Later the starving Jim becomes delusional and has hallucinations of The Tramp turning into a tasty human-sized chicken.  He is just about to shoot The Tramp with his rifle and eat him when he finally returns to his senses for a moment.  Their continuing struggles are finally interrupted by an intruding grizzly bear, which The Tramp manages to shoot with the rifle, thereby solving their food shortage. 

By this time, Larsen, who had gone off alone to find food, comes across Jim’s gold-ore lode. Meanwhile Jim and The Tramp, now fortified with food, leave the cabin and part company.  Jim heads back to his claim site, while The Tramp heads towards the local mining town.  When Jim gets to his claim site, Larsen hits on the head with a shovel and knocks him out cold.  However, the murderous Larsen soon falls off a cliff to his death. So now of our three original lone prospectors, two of them are out of commission, and only our Tramp seems to have survived.

2.  Meeting Gloria
The Tramp makes his way to a mining area boom town and wanders into the local dance hall there.  Now the narrative enters the Love arena, and again there are three principal figures:
  • Jack, a tall (6'4"), self-confident ladies’ man admired by all the dance hall girls,
  • Gloria, the most beautiful dance hall girl,
  • The Tramp, the modest little guy (5'5").
Gloria is attracted to Jack, but chafes at his rude possessiveness of her.  To spite Jack, she chooses the nearby and unassuming Tramp to dance with her.  The Tramp is immediately smitten and doesn’t realize that he is just a pawn in Gloria’s game with Jack.

Later the still-impoverished Tramp is asked to look after a miner’s near-to-town cabin while he is away.  Gloria and a group of her dance-hall girlfriends having a friendly snowball fight pass by and are invited inside by The Tramp.  Remembering the occasion when she danced with the gentlemanly Tramp, Gloria shows warm cordiality towards him.  When he shyly invites them all for dinner on New Year’s Eve, Gloria accepts his invitation for all of them, and The Tramp is thrilled.  After the girls depart, he leaps about for joy, almost trashing the cabin, in an acrobatic slapstick scene.

On New Years Eve, The Tramp has made elaborate preparations for dinner, but the girls don’t show up, and he falls asleep and dreams.  In the dream the dinner party goes ahead, and Gloria shows some affection for The Tramp.  The dream scene is highlighted by The Tramp’s puppet-show dance performance of “Oceana Roll” with a pair of forks poked into baked buns.

Meanwhile the New Year’s festivities are proceeding at the dance hall, and the partying dance hall girls have forgotten all about The Tramp and his dinner invitation.  After midnight, though, Gloria remembers, and she invites her girlfriends to go over to the foolish Tramp’s cabin for a little more “fun”.  On the way there, Jack asks Gloria if she loves him, and she says yes.  When they arrive at the empty cabin (The Tramp has gone to town looking for the girls) and Gloria sees The Tramp’s elaborate preparations for a dinner party, she feels remorseful and is not in the mood for  Jack’s horseplay.  When Jack arrogantly tries to forcefully kiss her, she slaps him in the face.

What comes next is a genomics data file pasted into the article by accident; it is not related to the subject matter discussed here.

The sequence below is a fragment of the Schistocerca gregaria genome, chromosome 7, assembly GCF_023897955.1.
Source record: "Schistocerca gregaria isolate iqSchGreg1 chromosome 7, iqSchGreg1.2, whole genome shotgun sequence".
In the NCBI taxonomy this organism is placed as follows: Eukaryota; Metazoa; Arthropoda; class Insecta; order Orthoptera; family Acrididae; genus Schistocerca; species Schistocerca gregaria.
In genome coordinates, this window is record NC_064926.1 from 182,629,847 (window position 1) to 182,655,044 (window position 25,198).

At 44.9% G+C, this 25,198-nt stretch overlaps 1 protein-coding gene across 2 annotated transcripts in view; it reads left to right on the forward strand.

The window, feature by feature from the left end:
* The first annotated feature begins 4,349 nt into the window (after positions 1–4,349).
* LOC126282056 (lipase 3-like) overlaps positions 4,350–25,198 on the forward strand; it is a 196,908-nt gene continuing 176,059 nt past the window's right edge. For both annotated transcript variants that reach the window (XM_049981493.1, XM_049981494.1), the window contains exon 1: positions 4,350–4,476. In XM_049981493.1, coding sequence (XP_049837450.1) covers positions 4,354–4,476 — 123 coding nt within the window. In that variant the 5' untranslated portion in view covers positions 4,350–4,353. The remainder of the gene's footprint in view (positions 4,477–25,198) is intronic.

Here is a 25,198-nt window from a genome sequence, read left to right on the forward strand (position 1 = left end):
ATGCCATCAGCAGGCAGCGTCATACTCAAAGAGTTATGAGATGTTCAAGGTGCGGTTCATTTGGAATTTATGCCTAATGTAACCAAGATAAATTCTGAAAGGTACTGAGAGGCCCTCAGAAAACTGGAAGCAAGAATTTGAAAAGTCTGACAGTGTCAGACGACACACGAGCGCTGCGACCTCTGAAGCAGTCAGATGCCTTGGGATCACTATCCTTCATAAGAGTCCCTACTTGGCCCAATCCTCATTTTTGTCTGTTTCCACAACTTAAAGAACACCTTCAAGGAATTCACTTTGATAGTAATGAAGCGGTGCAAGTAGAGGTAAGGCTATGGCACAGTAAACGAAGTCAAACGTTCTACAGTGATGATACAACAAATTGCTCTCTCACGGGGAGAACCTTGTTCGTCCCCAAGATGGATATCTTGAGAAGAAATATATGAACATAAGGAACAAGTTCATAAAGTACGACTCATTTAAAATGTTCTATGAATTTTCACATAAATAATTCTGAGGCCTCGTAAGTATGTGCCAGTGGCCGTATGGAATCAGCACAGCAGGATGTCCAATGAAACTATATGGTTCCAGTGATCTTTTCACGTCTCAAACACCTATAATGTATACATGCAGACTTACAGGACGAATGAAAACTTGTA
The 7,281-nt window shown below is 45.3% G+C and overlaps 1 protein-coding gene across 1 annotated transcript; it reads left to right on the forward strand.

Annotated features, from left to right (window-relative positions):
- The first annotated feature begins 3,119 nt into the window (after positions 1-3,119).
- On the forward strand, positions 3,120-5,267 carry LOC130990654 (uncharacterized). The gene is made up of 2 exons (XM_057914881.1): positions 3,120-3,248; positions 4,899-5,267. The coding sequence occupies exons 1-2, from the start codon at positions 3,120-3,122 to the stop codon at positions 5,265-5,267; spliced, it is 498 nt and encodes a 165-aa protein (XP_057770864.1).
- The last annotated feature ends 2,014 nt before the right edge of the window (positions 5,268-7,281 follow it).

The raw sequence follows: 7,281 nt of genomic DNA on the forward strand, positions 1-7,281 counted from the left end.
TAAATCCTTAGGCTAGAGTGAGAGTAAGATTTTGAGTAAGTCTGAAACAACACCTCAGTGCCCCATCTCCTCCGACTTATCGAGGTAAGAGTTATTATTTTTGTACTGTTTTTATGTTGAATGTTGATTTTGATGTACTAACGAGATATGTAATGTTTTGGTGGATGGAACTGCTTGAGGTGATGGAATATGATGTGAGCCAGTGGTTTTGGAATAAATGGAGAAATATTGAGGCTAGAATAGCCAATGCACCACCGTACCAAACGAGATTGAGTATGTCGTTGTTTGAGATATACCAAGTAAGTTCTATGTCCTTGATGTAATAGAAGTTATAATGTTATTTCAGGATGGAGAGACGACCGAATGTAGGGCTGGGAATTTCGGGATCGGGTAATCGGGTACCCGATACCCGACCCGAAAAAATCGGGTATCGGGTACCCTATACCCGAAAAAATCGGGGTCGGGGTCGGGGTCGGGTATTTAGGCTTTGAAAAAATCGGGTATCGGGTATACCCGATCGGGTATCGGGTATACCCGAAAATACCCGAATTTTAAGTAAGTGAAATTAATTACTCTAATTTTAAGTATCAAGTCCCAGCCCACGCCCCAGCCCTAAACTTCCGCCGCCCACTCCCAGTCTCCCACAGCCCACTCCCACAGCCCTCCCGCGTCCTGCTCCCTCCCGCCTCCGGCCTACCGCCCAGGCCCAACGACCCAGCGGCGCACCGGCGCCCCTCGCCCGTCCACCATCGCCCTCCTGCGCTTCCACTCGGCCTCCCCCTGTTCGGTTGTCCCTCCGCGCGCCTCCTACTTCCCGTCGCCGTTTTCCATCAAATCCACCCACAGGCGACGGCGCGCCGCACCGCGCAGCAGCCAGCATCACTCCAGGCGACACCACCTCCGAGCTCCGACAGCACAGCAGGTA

3. The Next Day
Big Jim McKay is shown finally having come to and found his way back to town.  But he is still suffering from memory loss and cannot remember where his claim site is. 

At the dance hall Gloria, upstairs, writes a love note to be passed to Jack, sitting downstairs, apologizing for what she did last night and swearing her love for him.  But when Jack reads the note, he laughs it off and shows it to the other girls (he always has his retinue of girls around him). Then, as a mocking joke, he has the waiter pass the intimate note to The Tramp, who is standing nearby.  Gloria looks down on this disdainful behavior in horror.  The Tramp, thinking the note was intended for him, is thrilled to read it and rushes about looking for Gloria. 

But just then, Big Jim shows up in the dance hall and upon seeing The Tramp realizes that the little man can lead him back to his claim site, which was near Black Larsen’s cabin.  So, promising to share his future wealth with the little man, he grabs The Tramp and starts to forcefully drag him away.  Just before they depart, The Tramp sees Gloria and promises to her that he will make his fortune and return to her.

4. The Cabin (Again)  
Jim and The Tramp make it to the cabin and there are more shenanigans, as the Survival scenario resumes.  Another big blizzard hits, and the cabin is blown down a hillside and finally stops teetering on the edge of cliff.  There is more slapstick as Jim and The Tramp struggle to keep the teetering and rocking cabin from plunging off the cliff.  But after some breathtaking moments, they finally get to safety, and Jim finds his claim.

5. Millionaires on the Way Home
The scene now shifts to a ship on the way back to the States.  Big Jim and The Tramp are now both millionaires decked out in fancy clothes and attended to by servants.  But it turns out that Gloria is alone and on that ship, too, down in the lower third-class deck.  And happenstance leads them to meet and establish their happy union at last.